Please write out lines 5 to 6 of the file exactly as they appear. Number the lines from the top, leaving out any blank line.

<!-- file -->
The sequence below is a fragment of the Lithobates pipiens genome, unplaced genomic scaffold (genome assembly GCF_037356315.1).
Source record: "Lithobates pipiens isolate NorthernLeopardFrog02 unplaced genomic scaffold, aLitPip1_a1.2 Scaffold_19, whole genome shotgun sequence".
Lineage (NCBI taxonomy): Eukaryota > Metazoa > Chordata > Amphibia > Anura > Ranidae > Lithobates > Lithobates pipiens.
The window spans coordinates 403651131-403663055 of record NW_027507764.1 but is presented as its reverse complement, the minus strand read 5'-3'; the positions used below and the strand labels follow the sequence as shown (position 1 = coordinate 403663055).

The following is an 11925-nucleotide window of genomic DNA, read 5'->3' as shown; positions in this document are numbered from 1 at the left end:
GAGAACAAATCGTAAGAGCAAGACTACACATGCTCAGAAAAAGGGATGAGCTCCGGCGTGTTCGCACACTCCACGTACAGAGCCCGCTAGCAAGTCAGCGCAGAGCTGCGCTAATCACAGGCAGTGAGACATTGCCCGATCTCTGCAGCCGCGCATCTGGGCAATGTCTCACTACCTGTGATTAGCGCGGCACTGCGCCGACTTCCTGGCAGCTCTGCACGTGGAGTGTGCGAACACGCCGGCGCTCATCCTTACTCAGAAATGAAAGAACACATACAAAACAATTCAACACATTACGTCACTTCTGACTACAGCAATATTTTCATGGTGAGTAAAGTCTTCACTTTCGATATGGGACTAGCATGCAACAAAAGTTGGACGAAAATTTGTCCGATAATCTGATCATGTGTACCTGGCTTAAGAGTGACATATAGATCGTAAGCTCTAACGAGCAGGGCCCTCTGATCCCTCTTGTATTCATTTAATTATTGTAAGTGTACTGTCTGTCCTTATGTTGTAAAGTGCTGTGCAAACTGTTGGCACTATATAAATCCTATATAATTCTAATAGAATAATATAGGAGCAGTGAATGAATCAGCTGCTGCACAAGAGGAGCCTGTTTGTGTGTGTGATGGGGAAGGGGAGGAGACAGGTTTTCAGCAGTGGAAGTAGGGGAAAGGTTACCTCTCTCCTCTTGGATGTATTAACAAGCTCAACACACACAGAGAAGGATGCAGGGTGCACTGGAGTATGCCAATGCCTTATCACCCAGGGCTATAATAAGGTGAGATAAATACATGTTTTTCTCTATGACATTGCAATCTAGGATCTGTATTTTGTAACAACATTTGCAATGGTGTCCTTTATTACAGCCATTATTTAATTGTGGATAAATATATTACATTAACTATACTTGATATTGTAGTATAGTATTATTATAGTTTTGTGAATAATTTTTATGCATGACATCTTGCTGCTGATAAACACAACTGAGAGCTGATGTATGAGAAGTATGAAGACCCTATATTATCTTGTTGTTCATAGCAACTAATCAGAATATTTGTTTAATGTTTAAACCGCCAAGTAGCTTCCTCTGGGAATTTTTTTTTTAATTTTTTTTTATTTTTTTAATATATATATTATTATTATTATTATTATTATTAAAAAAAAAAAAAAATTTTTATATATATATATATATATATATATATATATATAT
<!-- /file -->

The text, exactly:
The following is an 11925-nucleotide window of genomic DNA, read 5'->3' as shown; positions in this document are numbered from 1 at the left end:
GAGAACAAATCGTAAGAGCAAGACTACACATGCTCAGAAAAAGGGATGAGCTCCGGCGTGTTCGCACACTCCACGTACAGAGCCCGCTAGCAAGTCAGCGCAGAGCTGCGCTAATCACAGGCAGTGAGACATTGCCCGATCTCTGCAGCCGCGCATCTGGGCAATGTCTCACTACCTGTGATTAGCGCGGCACTGCGCCGACTTCCTGGCAGCTCTGCACGTGGAGTGTGCGAACACGCCGGCGCTCATCCTTACTCAGAAATGAAAGAACACATACAAAACAATTCAACACATTACGTCACTTCTGACTACAGCAATATTTTCATGGTGAGTAAAGTCTTCACTTTCGATATGGGACTAGCATGCAACAAAAGTTGGACGAAAATTTGTCCGATAATCTGATCATGTGTACCTGGCTTAAGAGTGACATATAGATCGTAAGCTCTAACGAGCAGGGCCCTCTGATCCCTCTTGTATTCATTTAATTATTGTAAGTGTACTGTCTGTCCTTATGTTGTAAAGTGCTGTGCAAACTGTTGGCACTATATAAATCCTATATAATTCTAATAGAATAATATAGGAGCAGTGAATGAATCAGCTGCTGCACAAGAGGAGCCTGTTTGTGTGTGTGATGGGGAAGGGGAGGAGACAGGTTTTCAGCAGTGGAAGTAGGGGAAAGGTTACCTCTCTCCTCTTGGATGTATTAACAAGCTCAACACACACAGAGAAGGATGCAGGGTGCACTGGAGTATGCCAATGCCTTATCACCCAGGGCTATAATAAGGTGAGATAAATACATGTTTTTCTCTATGACATTGCAATCTAGGATCTGTATTTTGTAACAACATTTGCAATGGTGTCCTTTATTACAGCCATTATTTAATTGTGGATAAATATATTACATTAACTATACTTGATATTGTAGTATAGTATTATTATAGTTTTGTGAATAATTTTTATGCATGACATCTTGCTGCTGATAAACACAACTGAGAGCTGATGTATGAGAAGTATGAAGACCCTATATTATCTTGTTGTTCATAGCAACTAATCAGAATATTTGTTTAATGTTTAAACCGCCAAGTAGCTTCCTCTGGGAATTTTTTTTTTAATTTTTTTTTATTTTTTTAATATATATATTATTATTATTATTATTATTATTAAAAAAAAAAAAAAATTTTTATATATATATATATATATATATATATATATATAT